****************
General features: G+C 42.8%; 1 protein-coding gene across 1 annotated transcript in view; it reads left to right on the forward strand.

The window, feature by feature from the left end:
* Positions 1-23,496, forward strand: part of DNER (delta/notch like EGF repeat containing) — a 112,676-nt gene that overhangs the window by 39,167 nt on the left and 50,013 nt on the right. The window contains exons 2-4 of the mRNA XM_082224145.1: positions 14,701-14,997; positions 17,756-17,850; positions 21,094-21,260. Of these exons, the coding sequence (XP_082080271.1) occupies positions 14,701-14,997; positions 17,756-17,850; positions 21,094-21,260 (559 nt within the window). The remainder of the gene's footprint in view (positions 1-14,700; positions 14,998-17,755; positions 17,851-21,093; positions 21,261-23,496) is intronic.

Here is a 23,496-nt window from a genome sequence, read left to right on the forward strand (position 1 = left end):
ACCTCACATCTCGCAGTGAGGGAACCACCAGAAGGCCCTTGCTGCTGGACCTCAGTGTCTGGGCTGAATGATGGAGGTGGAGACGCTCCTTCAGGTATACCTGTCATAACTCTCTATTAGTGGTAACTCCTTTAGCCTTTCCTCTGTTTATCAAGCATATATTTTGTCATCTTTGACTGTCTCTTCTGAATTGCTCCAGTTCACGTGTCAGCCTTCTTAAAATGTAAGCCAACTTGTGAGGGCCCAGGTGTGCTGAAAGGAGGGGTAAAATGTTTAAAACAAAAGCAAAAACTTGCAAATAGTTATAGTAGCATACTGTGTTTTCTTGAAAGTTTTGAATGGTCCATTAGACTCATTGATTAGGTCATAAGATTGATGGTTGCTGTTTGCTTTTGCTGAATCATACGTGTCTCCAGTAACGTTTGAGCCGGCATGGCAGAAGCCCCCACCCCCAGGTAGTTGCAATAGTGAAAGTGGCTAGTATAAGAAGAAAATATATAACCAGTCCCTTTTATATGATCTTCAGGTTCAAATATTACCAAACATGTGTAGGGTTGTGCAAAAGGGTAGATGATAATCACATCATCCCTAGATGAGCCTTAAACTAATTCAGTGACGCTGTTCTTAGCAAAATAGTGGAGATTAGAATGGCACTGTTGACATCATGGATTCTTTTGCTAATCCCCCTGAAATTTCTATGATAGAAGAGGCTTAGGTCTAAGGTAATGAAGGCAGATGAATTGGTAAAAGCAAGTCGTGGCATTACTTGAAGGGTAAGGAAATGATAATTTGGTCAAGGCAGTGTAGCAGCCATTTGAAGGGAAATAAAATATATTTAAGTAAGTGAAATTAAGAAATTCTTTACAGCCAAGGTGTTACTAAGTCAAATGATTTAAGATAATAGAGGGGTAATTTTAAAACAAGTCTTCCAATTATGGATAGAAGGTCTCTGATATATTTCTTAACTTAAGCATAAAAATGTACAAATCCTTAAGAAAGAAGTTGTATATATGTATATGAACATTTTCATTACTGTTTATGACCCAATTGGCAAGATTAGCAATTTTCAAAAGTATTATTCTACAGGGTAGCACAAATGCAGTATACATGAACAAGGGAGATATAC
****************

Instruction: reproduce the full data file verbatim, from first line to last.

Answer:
General features: G+C 42.8%; 1 protein-coding gene across 1 annotated transcript in view; it reads left to right on the forward strand.

The window, feature by feature from the left end:
* Positions 1-23,496, forward strand: part of DNER (delta/notch like EGF repeat containing) — a 112,676-nt gene that overhangs the window by 39,167 nt on the left and 50,013 nt on the right. The window contains exons 2-4 of the mRNA XM_082224145.1: positions 14,701-14,997; positions 17,756-17,850; positions 21,094-21,260. Of these exons, the coding sequence (XP_082080271.1) occupies positions 14,701-14,997; positions 17,756-17,850; positions 21,094-21,260 (559 nt within the window). The remainder of the gene's footprint in view (positions 1-14,700; positions 14,998-17,755; positions 17,851-21,093; positions 21,261-23,496) is intronic.

Here is a 23,496-nt window from a genome sequence, read left to right on the forward strand (position 1 = left end):
ACCTCACATCTCGCAGTGAGGGAACCACCAGAAGGCCCTTGCTGCTGGACCTCAGTGTCTGGGCTGAATGATGGAGGTGGAGACGCTCCTTCAGGTATACCTGTCATAACTCTCTATTAGTGGTAACTCCTTTAGCCTTTCCTCTGTTTATCAAGCATATATTTTGTCATCTTTGACTGTCTCTTCTGAATTGCTCCAGTTCACGTGTCAGCCTTCTTAAAATGTAAGCCAACTTGTGAGGGCCCAGGTGTGCTGAAAGGAGGGGTAAAATGTTTAAAACAAAAGCAAAAACTTGCAAATAGTTATAGTAGCATACTGTGTTTTCTTGAAAGTTTTGAATGGTCCATTAGACTCATTGATTAGGTCATAAGATTGATGGTTGCTGTTTGCTTTTGCTGAATCATACGTGTCTCCAGTAACGTTTGAGCCGGCATGGCAGAAGCCCCCACCCCCAGGTAGTTGCAATAGTGAAAGTGGCTAGTATAAGAAGAAAATATATAACCAGTCCCTTTTATATGATCTTCAGGTTCAAATATTACCAAACATGTGTAGGGTTGTGCAAAAGGGTAGATGATAATCACATCATCCCTAGATGAGCCTTAAACTAATTCAGTGACGCTGTTCTTAGCAAAATAGTGGAGATTAGAATGGCACTGTTGACATCATGGATTCTTTTGCTAATCCCCCTGAAATTTCTATGATAGAAGAGGCTTAGGTCTAAGGTAATGAAGGCAGATGAATTGGTAAAAGCAAGTCGTGGCATTACTTGAAGGGTAAGGAAATGATAATTTGGTCAAGGCAGTGTAGCAGCCATTTGAAGGGAAATAAAATATATTTAAGTAAGTGAAATTAAGAAATTCTTTACAGCCAAGGTGTTACTAAGTCAAATGATTTAAGATAATAGAGGGGTAATTTTAAAACAAGTCTTCCAATTATGGATAGAAGGTCTCTGATATATTTCTTAACTTAAGCATAAAAATGTACAAATCCTTAAGAAAGAAGTTGTATATATGTATATGAACATTTTCATTACTGTTTATGACCCAATTGGCAAGATTAGCAATTTTCAAAAGTATTATTCTACAGGGTAGCACAAATGCAGTATACATGAACAAGGGAGATATAC